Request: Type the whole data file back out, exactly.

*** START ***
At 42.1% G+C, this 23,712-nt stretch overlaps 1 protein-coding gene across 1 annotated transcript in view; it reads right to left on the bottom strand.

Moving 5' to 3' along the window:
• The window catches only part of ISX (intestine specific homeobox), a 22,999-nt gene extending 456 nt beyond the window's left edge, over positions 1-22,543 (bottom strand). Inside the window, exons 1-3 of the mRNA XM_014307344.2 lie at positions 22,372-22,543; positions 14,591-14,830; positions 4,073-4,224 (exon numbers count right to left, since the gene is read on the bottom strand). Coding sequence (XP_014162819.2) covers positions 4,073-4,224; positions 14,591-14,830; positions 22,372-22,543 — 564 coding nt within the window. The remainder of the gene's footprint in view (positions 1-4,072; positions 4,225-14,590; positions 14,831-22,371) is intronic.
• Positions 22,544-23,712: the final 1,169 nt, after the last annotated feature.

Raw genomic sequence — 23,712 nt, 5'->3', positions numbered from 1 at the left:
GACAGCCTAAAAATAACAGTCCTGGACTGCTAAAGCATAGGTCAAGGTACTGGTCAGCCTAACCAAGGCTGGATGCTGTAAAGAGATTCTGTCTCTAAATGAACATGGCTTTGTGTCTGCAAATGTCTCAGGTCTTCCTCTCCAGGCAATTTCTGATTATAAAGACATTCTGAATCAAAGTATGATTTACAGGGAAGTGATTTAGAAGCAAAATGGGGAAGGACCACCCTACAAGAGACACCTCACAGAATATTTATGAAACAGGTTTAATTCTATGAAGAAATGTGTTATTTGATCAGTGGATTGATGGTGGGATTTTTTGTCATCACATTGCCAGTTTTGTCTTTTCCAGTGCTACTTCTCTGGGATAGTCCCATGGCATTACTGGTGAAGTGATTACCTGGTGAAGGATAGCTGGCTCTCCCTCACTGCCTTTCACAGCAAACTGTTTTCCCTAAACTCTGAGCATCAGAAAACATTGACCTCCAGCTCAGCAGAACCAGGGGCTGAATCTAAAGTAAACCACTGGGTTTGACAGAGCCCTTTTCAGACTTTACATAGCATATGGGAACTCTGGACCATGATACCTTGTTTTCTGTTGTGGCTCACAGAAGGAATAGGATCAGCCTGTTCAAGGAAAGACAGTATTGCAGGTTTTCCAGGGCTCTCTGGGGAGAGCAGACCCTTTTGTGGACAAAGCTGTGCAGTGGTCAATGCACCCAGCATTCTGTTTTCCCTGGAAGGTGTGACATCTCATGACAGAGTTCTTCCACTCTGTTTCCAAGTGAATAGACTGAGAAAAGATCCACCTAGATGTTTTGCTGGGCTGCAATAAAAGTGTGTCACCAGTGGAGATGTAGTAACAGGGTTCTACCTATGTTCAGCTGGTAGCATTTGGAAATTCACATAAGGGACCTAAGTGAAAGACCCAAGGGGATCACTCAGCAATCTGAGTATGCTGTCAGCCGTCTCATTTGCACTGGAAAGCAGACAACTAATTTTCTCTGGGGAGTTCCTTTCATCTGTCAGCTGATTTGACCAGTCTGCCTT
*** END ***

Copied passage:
At 42.1% G+C, this 23,712-nt stretch overlaps 1 protein-coding gene across 1 annotated transcript in view; it reads right to left on the bottom strand.

Moving 5' to 3' along the window:
• The window catches only part of ISX (intestine specific homeobox), a 22,999-nt gene extending 456 nt beyond the window's left edge, over positions 1-22,543 (bottom strand). Inside the window, exons 1-3 of the mRNA XM_014307344.2 lie at positions 22,372-22,543; positions 14,591-14,830; positions 4,073-4,224 (exon numbers count right to left, since the gene is read on the bottom strand). Coding sequence (XP_014162819.2) covers positions 4,073-4,224; positions 14,591-14,830; positions 22,372-22,543 — 564 coding nt within the window. The remainder of the gene's footprint in view (positions 1-4,072; positions 4,225-14,590; positions 14,831-22,371) is intronic.
• Positions 22,544-23,712: the final 1,169 nt, after the last annotated feature.

Raw genomic sequence — 23,712 nt, 5'->3', positions numbered from 1 at the left:
GACAGCCTAAAAATAACAGTCCTGGACTGCTAAAGCATAGGTCAAGGTACTGGTCAGCCTAACCAAGGCTGGATGCTGTAAAGAGATTCTGTCTCTAAATGAACATGGCTTTGTGTCTGCAAATGTCTCAGGTCTTCCTCTCCAGGCAATTTCTGATTATAAAGACATTCTGAATCAAAGTATGATTTACAGGGAAGTGATTTAGAAGCAAAATGGGGAAGGACCACCCTACAAGAGACACCTCACAGAATATTTATGAAACAGGTTTAATTCTATGAAGAAATGTGTTATTTGATCAGTGGATTGATGGTGGGATTTTTTGTCATCACATTGCCAGTTTTGTCTTTTCCAGTGCTACTTCTCTGGGATAGTCCCATGGCATTACTGGTGAAGTGATTACCTGGTGAAGGATAGCTGGCTCTCCCTCACTGCCTTTCACAGCAAACTGTTTTCCCTAAACTCTGAGCATCAGAAAACATTGACCTCCAGCTCAGCAGAACCAGGGGCTGAATCTAAAGTAAACCACTGGGTTTGACAGAGCCCTTTTCAGACTTTACATAGCATATGGGAACTCTGGACCATGATACCTTGTTTTCTGTTGTGGCTCACAGAAGGAATAGGATCAGCCTGTTCAAGGAAAGACAGTATTGCAGGTTTTCCAGGGCTCTCTGGGGAGAGCAGACCCTTTTGTGGACAAAGCTGTGCAGTGGTCAATGCACCCAGCATTCTGTTTTCCCTGGAAGGTGTGACATCTCATGACAGAGTTCTTCCACTCTGTTTCCAAGTGAATAGACTGAGAAAAGATCCACCTAGATGTTTTGCTGGGCTGCAATAAAAGTGTGTCACCAGTGGAGATGTAGTAACAGGGTTCTACCTATGTTCAGCTGGTAGCATTTGGAAATTCACATAAGGGACCTAAGTGAAAGACCCAAGGGGATCACTCAGCAATCTGAGTATGCTGTCAGCCGTCTCATTTGCACTGGAAAGCAGACAACTAATTTTCTCTGGGGAGTTCCTTTCATCTGTCAGCTGATTTGACCAGTCTGCCTT